22nd June 2017

This is a simple harmonograph simulator to generate random-ish harmonographs. It asks for the number of pendulums, and exits if the number is 0. It also asks for the frequency spread, which means roughly, how far from integer may the frequencies go. The nearer to integer they are, the ‘cleaner’ looking the harmonographs are, but […]

7th March 2017

‘Eight Queens Puzzle’ is a classic chess puzzle, where you are challenged to place 8 queens, of the same colour, onto a chess board, such that no queen attacks any other queen. So, none of them may share a row, column, or diagonal with any other. In a previous post, I introduced Raymond Hettinger’s ‘Easy AI with […]

9th February 2017

This is Part 2 of A Neural Network in Python, which was a very simple neural network to learn the XOR function. This part builds on that example to demonstrate more activation functions, learning a simple math function, adding a bias, improvements to the initial random weights, stochastic gradient descent, mean square error loss function, […]

31st January 2017

In this article, I’ll show you a toy example to learn the XOR logical function. My objective is to make it as easy as possible for you to to see how the basic ideas work, and to provide a basis from which you can experiment further. In real applications, you would not write these programs from scratch […]

22nd December 2016

Someone on Reddit pointed out that today (Dec 22nd) is Ramanujan’s 129th birthday. One of the commenters further pointed out that 129 is the sum of the first 10 primes, and the smallest number that is the sum of three squares in four different ways (echoing Ramanujan’s comment on G.H. Hardy’s taxi number 1729 being the smallest […]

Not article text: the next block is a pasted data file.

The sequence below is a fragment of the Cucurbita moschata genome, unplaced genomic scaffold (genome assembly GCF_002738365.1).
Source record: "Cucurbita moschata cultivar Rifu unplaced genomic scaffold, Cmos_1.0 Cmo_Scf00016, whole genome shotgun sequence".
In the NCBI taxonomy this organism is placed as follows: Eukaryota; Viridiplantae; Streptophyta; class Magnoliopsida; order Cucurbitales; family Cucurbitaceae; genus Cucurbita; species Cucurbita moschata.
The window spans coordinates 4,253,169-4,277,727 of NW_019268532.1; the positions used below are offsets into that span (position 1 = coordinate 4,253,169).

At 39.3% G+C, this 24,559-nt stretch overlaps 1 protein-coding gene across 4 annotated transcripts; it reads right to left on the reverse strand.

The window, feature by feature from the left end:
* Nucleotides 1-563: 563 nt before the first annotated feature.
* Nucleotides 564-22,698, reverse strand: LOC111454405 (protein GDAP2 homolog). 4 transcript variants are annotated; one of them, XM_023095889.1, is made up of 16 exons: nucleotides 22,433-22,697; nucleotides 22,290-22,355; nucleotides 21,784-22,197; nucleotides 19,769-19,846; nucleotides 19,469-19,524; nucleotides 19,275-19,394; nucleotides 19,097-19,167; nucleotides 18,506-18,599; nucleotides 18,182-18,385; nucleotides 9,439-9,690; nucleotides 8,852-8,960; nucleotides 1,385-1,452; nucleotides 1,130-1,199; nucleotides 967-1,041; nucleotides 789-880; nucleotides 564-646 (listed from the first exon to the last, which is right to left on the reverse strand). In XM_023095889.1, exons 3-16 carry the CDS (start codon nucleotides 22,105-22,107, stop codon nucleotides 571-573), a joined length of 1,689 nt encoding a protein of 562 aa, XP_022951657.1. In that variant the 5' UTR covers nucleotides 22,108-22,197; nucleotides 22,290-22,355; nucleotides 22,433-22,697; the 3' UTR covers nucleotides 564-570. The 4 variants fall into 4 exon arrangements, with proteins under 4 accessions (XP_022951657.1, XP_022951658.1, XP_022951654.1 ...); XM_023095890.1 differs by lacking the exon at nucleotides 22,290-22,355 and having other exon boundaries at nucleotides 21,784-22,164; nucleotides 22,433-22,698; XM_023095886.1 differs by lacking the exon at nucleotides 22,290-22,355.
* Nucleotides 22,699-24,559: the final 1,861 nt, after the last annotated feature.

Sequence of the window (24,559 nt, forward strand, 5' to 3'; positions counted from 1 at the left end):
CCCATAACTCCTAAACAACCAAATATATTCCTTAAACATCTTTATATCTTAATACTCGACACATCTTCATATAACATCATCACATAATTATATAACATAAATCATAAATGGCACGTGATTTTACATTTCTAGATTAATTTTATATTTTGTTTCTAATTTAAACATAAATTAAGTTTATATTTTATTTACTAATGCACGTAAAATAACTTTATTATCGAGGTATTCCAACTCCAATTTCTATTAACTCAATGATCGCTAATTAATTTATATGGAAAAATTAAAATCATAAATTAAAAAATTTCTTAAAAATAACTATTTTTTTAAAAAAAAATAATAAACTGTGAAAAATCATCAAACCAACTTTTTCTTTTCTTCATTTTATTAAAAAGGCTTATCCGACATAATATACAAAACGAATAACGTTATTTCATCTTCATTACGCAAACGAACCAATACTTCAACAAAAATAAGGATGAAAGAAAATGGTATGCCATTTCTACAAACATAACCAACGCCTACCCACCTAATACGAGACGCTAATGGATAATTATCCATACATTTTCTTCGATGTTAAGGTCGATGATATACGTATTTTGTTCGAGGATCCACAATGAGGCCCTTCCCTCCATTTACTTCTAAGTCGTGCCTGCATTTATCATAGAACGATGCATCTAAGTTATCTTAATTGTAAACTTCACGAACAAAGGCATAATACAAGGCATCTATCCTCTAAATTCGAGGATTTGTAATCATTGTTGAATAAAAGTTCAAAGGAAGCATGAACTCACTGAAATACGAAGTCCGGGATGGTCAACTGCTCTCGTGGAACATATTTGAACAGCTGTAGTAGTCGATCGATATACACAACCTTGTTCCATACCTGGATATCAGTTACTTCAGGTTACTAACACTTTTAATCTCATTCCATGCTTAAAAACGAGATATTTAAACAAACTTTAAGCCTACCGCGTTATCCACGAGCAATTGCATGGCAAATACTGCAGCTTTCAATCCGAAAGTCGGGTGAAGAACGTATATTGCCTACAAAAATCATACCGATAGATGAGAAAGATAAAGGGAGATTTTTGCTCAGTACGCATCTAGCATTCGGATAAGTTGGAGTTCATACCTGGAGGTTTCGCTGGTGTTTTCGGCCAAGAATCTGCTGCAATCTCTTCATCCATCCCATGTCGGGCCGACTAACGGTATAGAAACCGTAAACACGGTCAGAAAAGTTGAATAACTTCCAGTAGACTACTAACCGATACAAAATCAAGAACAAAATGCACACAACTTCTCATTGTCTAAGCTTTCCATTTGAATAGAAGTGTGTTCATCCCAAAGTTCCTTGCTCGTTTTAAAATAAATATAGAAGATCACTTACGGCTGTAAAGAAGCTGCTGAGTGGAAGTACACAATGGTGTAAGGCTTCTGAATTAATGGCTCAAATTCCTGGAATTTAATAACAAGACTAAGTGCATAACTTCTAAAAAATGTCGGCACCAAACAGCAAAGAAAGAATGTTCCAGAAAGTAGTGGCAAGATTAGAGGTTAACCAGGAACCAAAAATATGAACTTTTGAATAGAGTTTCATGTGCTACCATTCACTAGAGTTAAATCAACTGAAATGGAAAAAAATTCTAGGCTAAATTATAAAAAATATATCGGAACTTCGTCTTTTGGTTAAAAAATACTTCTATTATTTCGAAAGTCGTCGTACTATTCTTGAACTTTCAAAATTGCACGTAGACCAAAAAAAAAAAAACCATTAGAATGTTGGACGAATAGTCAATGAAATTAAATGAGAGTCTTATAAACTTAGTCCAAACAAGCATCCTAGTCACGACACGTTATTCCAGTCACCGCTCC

19th May 2016

Survey several basic AI techniques implemented with short, open-source Python code recipes. Appropriate for educators and programmers who want to experiment with AI and apply the recipes to their own problem domains. For each technique, learn the basic operating principle, discuss an approach using Python, and review a worked out-example. We’ll cover database mining using […]

8th April 2016

I had a phone interview for a Python job the other day. It started out really well, he was very impressed with my CV and called me a ‘rocket scientist’. But then we got down to the technical questions and my brain decided to go out to lunch, and (yet again) I managed to snatch defeat […]

24th March 2016

Hello World is the famous minimal introductory program for many programming languages. But as soon as it’s served its purpose, it’s discarded in the dust of history for more exciting things, such as data types or expressions… This is politically incorrect discrimination and must be stopped! This loyal and true didactic program should have the right to […]

5th October 2015

This Python + Pygame program draws the trace of 4 decaying sine waves, 2 per axis, with rainbow colours. It generates a sequence of random harmonographs. A harmonograph is a mechanical device typically seen in science museums, that has two or more pendulae with attached pens, that can draw on a sheet of paper. The pendulae are […]